The world is changing. I know that can feel like a bad thing a lot of the time these days, but some of these changes are good. We are finding new ways to connect and create even while apart – and these new ways won’t disappear when the virus does. Here are a few good things about new ways – from new ways to share folk music to new ways to make music at a distance and an old way to bring about change.
Thing To Listen To: Folk Unlocked
This week I find myself attending my first Folk Alliance conference. Sort of.
Like everything else this year, Folk Alliance International has had to ‘pivot’ and head online this year. The upside is that I can afford the time and money to attend this way (admission is as cheap as free this year for those with low funds). I’m not alone – their attendance has set records this year.
One plus of taking in this conference is disocovery. I’m getting to hear music showcases from Australia, Ireland, across Alberta – and that’s just what I’ve taken in so far.
I HIGHLY recommend you sign up as a fan and take in as many showcases as you can squeeze in this week. They are being archived for the week on the Folk Unlocked website so you can catch the ones you’ve missed – or rewatch showcases. You’ll find plenty of new artists to search on Spotify, follow and connect with. I sure am.
Here are just a few of the artists I’ve been taken by already.
Monique Clare – a string player from Australia, her arrangements are innovative and fresh, combining a beautiful voice with deep cello, harp and and other sounds. Get started with It Works – such a cool chorus to this song!
Zani – speaking of fresh soundscapes, Xani’s live performance was incredible – solo with a fiddle on looping pedal and who-knows-what-else, but sounded huge. Lion is a fun song to start with.
Oscar Blue – as I listened to this great folksinger I was drawn into the lyrics. There’s a dance with religious belief that I can relate to. Then there’s that charming brogue. A Dance at the Crossroads is sure to get a mood going.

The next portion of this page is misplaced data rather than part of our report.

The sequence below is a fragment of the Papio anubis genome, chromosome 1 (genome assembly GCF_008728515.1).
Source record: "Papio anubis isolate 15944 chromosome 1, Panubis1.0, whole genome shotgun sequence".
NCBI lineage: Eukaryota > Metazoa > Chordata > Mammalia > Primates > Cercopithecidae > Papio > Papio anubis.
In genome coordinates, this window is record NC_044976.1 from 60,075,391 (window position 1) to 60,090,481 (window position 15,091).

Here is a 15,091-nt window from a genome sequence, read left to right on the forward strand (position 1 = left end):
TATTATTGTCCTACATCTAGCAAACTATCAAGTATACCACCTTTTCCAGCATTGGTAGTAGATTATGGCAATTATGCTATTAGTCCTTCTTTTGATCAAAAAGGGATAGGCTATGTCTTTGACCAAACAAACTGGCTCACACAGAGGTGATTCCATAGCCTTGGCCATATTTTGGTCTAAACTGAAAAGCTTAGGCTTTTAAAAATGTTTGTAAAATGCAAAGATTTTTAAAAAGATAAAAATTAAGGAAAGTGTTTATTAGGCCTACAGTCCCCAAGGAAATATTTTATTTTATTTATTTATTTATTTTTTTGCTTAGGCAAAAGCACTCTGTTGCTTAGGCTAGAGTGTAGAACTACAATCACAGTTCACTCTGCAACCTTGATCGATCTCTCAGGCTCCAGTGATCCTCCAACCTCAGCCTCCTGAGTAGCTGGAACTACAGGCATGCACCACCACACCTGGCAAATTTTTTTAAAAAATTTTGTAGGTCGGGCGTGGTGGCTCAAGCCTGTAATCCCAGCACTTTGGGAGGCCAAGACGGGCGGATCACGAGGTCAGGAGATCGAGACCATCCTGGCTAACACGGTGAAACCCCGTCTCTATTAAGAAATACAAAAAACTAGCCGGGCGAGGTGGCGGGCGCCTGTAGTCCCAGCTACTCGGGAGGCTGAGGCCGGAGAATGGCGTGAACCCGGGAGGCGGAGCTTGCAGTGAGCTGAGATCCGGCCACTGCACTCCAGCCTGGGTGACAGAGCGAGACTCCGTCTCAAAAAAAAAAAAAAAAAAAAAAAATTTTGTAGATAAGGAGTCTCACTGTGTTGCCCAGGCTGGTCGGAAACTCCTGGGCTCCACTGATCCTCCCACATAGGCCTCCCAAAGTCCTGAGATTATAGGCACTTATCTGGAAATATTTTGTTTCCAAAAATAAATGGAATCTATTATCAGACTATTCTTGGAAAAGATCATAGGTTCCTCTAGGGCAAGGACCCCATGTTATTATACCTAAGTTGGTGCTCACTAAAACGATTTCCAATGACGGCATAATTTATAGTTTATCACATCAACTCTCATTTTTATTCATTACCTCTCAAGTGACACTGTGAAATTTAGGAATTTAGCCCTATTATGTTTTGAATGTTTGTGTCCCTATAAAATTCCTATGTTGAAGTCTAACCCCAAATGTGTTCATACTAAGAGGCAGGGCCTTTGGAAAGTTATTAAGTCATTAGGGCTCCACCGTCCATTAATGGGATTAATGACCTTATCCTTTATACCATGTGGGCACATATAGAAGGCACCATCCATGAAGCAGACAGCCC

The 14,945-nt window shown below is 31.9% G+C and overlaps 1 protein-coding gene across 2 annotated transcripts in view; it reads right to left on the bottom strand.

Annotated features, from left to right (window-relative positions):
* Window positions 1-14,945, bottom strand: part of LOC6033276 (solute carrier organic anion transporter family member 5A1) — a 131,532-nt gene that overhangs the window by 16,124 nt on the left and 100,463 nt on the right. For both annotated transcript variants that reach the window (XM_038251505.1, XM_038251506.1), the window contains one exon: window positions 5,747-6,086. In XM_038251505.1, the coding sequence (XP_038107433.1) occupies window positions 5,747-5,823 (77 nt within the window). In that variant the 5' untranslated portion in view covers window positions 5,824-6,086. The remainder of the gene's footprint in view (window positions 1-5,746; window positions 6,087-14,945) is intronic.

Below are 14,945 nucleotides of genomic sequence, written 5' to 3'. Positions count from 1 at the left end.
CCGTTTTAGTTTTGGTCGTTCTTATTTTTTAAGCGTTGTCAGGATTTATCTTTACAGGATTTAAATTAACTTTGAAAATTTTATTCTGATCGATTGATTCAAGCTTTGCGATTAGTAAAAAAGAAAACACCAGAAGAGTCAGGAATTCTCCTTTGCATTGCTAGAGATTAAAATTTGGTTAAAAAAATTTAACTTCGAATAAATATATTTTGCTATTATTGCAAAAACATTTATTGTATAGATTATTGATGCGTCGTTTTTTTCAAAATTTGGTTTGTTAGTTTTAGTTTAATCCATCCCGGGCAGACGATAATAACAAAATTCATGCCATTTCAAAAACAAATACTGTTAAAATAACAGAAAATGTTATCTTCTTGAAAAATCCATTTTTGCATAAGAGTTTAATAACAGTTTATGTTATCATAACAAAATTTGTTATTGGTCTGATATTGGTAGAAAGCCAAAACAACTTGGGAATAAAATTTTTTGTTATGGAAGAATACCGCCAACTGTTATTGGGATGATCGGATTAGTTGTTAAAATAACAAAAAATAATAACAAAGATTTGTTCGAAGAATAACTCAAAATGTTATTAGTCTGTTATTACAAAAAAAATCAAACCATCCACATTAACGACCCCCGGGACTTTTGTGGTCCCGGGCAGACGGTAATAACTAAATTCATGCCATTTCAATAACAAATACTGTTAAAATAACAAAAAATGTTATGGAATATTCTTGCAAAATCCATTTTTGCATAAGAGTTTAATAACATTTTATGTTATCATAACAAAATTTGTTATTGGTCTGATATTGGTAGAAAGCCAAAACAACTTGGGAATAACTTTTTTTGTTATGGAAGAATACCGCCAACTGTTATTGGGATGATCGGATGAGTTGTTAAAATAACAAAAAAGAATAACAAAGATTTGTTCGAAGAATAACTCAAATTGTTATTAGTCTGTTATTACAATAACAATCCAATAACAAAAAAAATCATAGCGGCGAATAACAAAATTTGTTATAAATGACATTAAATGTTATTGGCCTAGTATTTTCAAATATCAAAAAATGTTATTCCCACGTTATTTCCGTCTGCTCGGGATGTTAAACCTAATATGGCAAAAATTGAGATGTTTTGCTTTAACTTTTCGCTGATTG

“This little thing called love … doing it half-heartedly just ain’t enough”. Amen Oscar.
You’ll discover a LOT of great folk music in the official conference playlist – Folk Unlocked 2021.
On on and discover your new favourite artists. Maybe I’ll see you in a showcase later this week?
Thing to See: North Wind and the Sun
If you are of a certain vintage, you’ll vividly remember National Film Board shorts like “The North Wind and the Sun: A Fable by Aesop”. Or maybe if you were also like me in that you didn’t have cable but got your channels through “rabbit ears”.
I remember this short film every time I wear the wrong clothes for the weather. Every time the seasons change. Every time I think about effective ways to bring about change.
Watching it now, I can’t help thinking the narrator sounds like a caricature of Olivia Coleman.
Thing to Try: Singing Together While Far Apart
Regardless of your internet speed, sound travels faster.
If you’ve never tried making music with people over the internet, you’d assume it’s as easy as the video chats that have become so ubiquitous. But you’d be wrong. Because … physics.
You know those videos of bands playing together over a distance. Most, if not all, are fake. People have played separately and then been edited together.
I know, it’s like finding out about Santa Claus. I’m so sorry.
The issue is latency. Sound takes a while to travel from me to you and back to me. By the time it makes the trip it is near impossible to play in time with each other. Just ask my friend Tania who spent an afternoon chasing my guitar around the beat a few months back in a fail attempt at jamming.
Turns out, this problem is being fixed, or has been fixed, by an app called Sonobus.
There will never be NO latency. Because … physics. But it turns out if you can get the latency down to 30 milliseconds or less, the latency ceases to be a problem. At that speed, you can still play together with other musicians in real time.
If you are a musician, you need to give this a try. I don’t know about you but I haven’t played music with another person live in nearly a YEAR.
If you’re not a musician, you still might find plenty of uses for this. You can remotely record interviews for a writing project or podcast, for instance.